Queensland’s flood disaster highlights wide cover gap

March 12 2019 by Andrew Tjaardstra

During 10 days of unprecedented rainfall Australia’s Northern Queensland experienced widespread flooding from January 26 to February 7, killing at least three people and over 300,000 cattle.

The most significant impact was in the industrial town of Townsville and the surrounding region.

According to the Insurance Council of Australia (ICA) more than 22,204 claims have been filed with payouts totaling A$893 million (US$635 million), while total economic losses — including damage to property, infrastructure and agriculture expected to total at least A$1.7 billion.

The majority of the losses are likely to shared by the country’s top three insurers — Insurance Australia Group, Suncorp and QBE — under their multiple brands. Suncorp is Queensland’s largest insurer.

However, losses could have been even greater. An early estimate from the ICA suggests 50% of commercial businesses didn’t have flood cover and 4% of domestic properties weren’t covered. Nationally, 7% of households don’t have flood cover.

“Brokers must ensure they offer flood cover to all commercial clients whatever the cost maybe to their clients, this gives their clients the opportunity to take or decline flood cover based on their individual circumstances,” said Campbell Fuller, general manager communications at the ICA.

“If they know flood cover is available and they know the cost and they decline to opt in to flood cover they have the knowledge and the opportunity to take alternative measures.”

Insurers take different approaches to flood cover in Australia: some make flood cover a compulsory part of taking out a household policy; some include flood as a standard inclusion, but allow the policyholder to remove it, called opt-out flood cover; others cover flooding up to low defined values – for instance, damage of A$15,000 or less; while other insurers will not cover flood under any circumstances.

One option for policyholders is to claim through storm as insurers see rainwater runoff as part of storm cover.

“Most policies include storm cover,” said Insurance Council of Australia chief executive Rob Whelan. “Where flood cover was not purchased, it will typically be tested by the insurer through an independent hydrology process. This will determine if the inundation that caused the damage is to be classified as flood water or as storm water.”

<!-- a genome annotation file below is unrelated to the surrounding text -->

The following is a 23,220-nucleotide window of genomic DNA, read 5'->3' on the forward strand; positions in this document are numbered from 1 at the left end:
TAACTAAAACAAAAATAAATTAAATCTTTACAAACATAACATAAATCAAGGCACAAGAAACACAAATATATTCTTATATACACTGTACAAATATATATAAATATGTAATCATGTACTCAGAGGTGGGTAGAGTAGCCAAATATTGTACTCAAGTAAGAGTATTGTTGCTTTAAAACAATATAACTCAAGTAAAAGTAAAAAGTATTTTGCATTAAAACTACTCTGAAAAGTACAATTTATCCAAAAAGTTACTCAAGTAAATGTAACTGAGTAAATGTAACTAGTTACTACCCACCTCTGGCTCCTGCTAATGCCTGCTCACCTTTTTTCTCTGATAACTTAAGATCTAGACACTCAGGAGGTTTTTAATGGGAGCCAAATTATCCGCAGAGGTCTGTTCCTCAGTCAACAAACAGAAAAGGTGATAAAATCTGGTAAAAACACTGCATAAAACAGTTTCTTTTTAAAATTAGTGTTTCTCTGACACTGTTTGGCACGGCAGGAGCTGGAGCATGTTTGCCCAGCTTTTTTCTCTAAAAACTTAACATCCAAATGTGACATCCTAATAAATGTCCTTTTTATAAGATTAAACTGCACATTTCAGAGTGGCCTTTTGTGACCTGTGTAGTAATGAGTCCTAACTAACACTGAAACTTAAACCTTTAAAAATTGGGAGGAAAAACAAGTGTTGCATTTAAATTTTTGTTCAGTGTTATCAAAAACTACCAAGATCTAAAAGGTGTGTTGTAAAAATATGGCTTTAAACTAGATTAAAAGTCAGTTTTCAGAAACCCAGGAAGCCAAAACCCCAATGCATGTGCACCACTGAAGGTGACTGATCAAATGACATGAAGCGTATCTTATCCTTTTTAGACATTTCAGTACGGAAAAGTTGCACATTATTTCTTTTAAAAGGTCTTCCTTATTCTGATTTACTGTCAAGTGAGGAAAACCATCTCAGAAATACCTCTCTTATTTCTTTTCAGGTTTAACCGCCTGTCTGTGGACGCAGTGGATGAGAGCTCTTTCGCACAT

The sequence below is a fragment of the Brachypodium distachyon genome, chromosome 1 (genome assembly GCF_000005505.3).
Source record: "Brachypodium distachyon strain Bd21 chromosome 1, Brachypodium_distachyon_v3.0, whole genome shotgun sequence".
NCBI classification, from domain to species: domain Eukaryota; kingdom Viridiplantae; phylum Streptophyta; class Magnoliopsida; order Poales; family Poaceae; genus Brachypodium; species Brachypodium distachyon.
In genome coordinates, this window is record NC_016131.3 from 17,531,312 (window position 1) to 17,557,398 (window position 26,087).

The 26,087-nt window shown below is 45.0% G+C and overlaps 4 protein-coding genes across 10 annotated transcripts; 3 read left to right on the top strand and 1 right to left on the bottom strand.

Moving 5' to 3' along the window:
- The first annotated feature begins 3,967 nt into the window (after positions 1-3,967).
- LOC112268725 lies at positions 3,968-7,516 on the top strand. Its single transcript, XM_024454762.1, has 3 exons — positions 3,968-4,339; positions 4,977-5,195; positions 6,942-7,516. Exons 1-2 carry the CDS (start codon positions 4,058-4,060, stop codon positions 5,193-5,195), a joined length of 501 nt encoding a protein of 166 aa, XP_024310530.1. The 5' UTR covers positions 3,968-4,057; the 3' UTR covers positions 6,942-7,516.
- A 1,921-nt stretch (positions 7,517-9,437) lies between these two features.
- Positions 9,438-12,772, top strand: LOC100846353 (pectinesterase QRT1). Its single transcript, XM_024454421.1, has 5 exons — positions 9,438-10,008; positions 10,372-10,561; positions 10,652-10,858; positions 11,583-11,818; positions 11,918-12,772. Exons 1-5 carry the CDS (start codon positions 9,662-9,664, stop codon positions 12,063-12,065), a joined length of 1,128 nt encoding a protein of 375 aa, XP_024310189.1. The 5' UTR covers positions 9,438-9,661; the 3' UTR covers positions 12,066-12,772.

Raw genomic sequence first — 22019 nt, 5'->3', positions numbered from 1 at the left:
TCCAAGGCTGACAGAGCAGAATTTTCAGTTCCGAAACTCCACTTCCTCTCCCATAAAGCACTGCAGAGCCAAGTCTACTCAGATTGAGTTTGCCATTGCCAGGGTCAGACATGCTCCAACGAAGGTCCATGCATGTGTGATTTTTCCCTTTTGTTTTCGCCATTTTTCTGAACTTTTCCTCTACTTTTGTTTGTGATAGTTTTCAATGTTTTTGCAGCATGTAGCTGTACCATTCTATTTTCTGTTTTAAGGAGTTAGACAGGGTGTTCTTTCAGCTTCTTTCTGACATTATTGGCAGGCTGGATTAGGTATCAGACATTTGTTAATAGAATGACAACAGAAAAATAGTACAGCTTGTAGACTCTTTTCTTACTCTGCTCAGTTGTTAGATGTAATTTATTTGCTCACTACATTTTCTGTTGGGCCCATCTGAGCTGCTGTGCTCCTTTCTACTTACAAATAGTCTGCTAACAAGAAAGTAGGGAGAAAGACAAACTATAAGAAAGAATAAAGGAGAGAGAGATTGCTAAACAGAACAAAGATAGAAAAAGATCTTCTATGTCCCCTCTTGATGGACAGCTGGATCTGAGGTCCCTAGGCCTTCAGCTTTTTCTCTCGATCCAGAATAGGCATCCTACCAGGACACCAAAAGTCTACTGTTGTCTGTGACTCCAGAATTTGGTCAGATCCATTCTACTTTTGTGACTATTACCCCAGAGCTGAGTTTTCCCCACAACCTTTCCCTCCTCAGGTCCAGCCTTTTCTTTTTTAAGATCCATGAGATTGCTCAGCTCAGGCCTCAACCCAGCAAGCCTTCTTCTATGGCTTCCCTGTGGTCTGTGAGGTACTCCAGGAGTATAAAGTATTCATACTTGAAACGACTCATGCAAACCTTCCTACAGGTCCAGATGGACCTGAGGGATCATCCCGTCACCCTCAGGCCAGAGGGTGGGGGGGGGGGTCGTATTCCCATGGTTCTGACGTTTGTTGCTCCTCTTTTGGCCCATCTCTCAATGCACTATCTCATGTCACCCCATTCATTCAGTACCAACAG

There was so much rain for so long in northern Queensland. According to the Bureau of Meteorology in and around Townsville, the accumulated totals from consecutive days of heavy rainfall were the city’s highest on record since records began in 1888.

The state government will determine the frequency of the event (for example, one in 200 years) after hydrology testing. According to Aon Impact Forecasting the last major flooding disaster of a similar scale was in January 2013 when the remnants of Cyclone Oswald caused significant flooding in Queensland; total insured losses were A$1 billion with 89,518 claims lodged.

In the week to February 4 the bureau’s site at Townsville Aero recorded 1052.8mm of rain, and then 1,257mm in the 10 days to February 6. The previous Townsville record for a seven-day rainfall period was 886.2mm, in 1998, and 952.5mm, in 1953, for a 10-day period.

In total, there was 1.4 metres of rain in less than two weeks. The storm was caused by a convergence of a monsoon and a slow-moving tropical low.

The sheer amount of rain meant that the Ross River dam reached 250% capacity, meaning the overspill dam gateway was opened releasing 2,000 cubic metres of water per second. Residents in the surrounding suburbs were warned to prepare for immediate flooding.

Insurers and reinsurers will now start worrying about the weather pattern El Nino. Steve Bowen, director and meteorologist at Impact Forecasting (which is owned by Aon), commented in its monthly nat cat update: “As the calendar begins to shift from winter to spring in the Northern Hemisphere, increased focus is now on the official arrival of El Nino.”

“While currently a weak El Nino episode and not expected to have significant impacts on global weather patterns, such conditions can still enhance regional phenomena. Given that the second and third quarters are typically the costliest for catastrophe losses, there will be continued monitoring of whether El Nino may have any notable influence on upcoming events.”

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